Choose images that are in a continuous sequence without interruption. You do not want distracting car headlights, bright lights or changes in composition from tripod movement.
In Adobe® Bridge® or Lightroom® select the first image in the sequence you want to convert, hold down the Shift key and click on the last image of the sequence. Now with the sequence selected:
- In the Bridge, choose from the menu Tools > Photoshop > Image Processor
- In the dialog box select: “Save in Same Location” radio button, by File Type select “Save as JPG,” in Quality type desired such as 10 or 12, Check “include ICC Profile” and use sRGB. Click Run. In Lightroom, from the menu select File > Export. In the Export To drop-down menu, select “Same Folder as original photo.” In the Image Format drop-down menu, select JPG. From Color Space drop-down select sRGB. In Image Sizing select 1920 x 1080.
- For both the Bridge and Lightroom your new JPG images will be put in a new JPG folder at the same location.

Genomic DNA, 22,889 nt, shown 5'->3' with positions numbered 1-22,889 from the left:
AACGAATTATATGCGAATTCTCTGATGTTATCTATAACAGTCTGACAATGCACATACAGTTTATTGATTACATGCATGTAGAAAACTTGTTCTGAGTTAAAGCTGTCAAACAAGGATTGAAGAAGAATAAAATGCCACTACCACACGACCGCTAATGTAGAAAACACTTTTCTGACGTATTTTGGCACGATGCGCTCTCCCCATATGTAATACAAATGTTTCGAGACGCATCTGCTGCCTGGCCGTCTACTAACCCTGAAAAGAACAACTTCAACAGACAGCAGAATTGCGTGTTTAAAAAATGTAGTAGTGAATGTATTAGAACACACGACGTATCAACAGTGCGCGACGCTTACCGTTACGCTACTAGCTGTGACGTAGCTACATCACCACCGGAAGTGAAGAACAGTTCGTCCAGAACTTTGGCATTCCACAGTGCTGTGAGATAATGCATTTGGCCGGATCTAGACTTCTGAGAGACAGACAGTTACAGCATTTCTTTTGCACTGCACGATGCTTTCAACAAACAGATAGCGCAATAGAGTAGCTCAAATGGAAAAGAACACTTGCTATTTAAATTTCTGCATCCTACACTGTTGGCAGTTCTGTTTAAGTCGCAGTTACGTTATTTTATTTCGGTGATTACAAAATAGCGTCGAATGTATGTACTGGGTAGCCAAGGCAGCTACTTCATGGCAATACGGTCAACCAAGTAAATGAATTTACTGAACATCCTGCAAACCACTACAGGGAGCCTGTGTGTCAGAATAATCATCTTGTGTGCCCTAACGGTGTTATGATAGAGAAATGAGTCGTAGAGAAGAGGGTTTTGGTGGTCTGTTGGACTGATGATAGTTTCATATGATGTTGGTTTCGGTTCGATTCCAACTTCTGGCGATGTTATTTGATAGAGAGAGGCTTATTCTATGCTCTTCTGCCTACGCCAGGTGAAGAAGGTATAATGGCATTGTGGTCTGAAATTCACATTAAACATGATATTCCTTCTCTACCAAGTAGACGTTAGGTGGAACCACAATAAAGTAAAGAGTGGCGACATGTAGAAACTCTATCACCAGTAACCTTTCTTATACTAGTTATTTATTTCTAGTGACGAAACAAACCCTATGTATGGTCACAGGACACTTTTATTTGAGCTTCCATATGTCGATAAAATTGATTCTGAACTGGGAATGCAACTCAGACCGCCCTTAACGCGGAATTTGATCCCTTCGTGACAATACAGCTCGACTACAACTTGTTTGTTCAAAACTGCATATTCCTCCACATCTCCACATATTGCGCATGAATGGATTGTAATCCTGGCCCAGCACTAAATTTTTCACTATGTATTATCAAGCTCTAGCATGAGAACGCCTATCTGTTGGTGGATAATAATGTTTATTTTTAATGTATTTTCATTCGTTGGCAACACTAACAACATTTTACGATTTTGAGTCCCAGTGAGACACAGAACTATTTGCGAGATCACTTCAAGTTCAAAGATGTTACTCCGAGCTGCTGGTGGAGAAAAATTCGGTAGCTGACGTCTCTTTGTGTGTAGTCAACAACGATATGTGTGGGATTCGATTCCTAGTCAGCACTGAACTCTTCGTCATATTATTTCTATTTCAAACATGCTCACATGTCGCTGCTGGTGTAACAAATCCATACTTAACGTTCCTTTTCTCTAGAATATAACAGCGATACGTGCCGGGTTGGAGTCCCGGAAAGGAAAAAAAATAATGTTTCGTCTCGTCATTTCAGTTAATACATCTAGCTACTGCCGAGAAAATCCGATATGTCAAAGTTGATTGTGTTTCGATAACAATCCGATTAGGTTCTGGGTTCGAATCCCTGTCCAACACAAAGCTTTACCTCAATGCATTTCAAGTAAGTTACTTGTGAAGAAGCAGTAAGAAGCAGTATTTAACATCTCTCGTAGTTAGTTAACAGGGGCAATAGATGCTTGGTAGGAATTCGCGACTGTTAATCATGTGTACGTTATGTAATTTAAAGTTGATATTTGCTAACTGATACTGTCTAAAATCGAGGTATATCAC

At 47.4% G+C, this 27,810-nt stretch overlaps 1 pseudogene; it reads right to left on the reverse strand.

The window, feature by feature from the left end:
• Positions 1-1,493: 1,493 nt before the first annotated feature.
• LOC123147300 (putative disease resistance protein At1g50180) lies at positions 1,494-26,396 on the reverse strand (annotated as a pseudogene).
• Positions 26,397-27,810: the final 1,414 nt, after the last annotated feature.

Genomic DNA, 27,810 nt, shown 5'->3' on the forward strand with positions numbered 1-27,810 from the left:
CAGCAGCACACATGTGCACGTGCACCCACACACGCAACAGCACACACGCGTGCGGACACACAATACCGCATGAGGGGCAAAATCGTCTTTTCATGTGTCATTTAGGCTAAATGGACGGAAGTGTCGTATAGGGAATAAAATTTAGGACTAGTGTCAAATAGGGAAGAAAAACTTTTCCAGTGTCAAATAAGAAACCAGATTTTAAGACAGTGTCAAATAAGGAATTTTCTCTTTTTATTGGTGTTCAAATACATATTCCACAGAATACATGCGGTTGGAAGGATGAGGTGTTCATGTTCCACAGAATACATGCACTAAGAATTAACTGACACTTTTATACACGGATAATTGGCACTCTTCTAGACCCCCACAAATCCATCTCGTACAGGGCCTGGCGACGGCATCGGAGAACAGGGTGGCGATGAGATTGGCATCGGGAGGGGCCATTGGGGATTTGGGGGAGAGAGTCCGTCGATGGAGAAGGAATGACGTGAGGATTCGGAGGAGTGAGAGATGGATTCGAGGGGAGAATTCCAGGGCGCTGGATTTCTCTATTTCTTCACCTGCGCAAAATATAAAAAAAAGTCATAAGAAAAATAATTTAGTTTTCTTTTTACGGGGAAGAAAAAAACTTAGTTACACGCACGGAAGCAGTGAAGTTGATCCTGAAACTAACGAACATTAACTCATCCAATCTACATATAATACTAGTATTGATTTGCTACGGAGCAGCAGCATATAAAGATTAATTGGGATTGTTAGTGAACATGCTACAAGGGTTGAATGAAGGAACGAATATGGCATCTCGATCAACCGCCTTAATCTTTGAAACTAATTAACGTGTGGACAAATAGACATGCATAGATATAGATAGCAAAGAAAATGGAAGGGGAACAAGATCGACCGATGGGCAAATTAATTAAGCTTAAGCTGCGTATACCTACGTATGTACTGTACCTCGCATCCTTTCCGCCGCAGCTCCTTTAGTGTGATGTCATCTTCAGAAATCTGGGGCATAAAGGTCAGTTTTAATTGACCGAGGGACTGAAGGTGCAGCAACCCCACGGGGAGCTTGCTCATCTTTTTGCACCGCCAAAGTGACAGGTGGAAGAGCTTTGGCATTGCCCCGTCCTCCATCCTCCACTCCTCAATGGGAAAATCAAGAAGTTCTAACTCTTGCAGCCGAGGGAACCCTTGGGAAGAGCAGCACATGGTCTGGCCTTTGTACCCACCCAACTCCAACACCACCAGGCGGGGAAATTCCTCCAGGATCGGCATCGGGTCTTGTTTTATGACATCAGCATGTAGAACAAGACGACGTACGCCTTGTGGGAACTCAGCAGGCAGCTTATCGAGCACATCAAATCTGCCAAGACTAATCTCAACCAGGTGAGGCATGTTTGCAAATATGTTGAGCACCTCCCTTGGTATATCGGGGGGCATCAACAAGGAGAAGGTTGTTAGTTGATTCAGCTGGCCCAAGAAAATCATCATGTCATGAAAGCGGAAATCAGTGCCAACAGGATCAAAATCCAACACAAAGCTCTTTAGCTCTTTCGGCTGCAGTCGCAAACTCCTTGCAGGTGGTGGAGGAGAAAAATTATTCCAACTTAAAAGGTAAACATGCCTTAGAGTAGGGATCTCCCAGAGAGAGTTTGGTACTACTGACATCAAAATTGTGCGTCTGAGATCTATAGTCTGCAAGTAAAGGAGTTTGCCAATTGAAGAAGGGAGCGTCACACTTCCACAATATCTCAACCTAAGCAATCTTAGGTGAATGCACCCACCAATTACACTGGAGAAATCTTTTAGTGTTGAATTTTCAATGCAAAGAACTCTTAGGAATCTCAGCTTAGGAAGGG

DPP Digital Professional Photo: You can convert your RAW files to JPGs with free Canon software that comes with your camera. To download it from the Canon USA website click on any camera, click on Drivers and Downloads and then Digital Professional Photo.
MAKE A TIME-LAPSE VIDEO FROM STILL PHOTOS
There are many options for converting your JPG still photographs into a video. Here are a few that work well:
- Time Lapse Assembler: Free Mac app that is very easy to use
- VirtualDub: Free Windows app
- Adobe Premiere Elements: Fee based app
- Adobe Photoshop and Lightroom: Pricey fee subscription. Use to make your JPG files using Adobe Bridge or Lightroom. Photoshop can make time-lapse videos of your sequence.
- Adobe After Effects and Final Cut Pro: These pricey apps are more complicated but allow advanced editing including assembling several time-lapse videos together as a movie.
HOW TO SMOOTH TRANSITIONS AND DE-FLICKER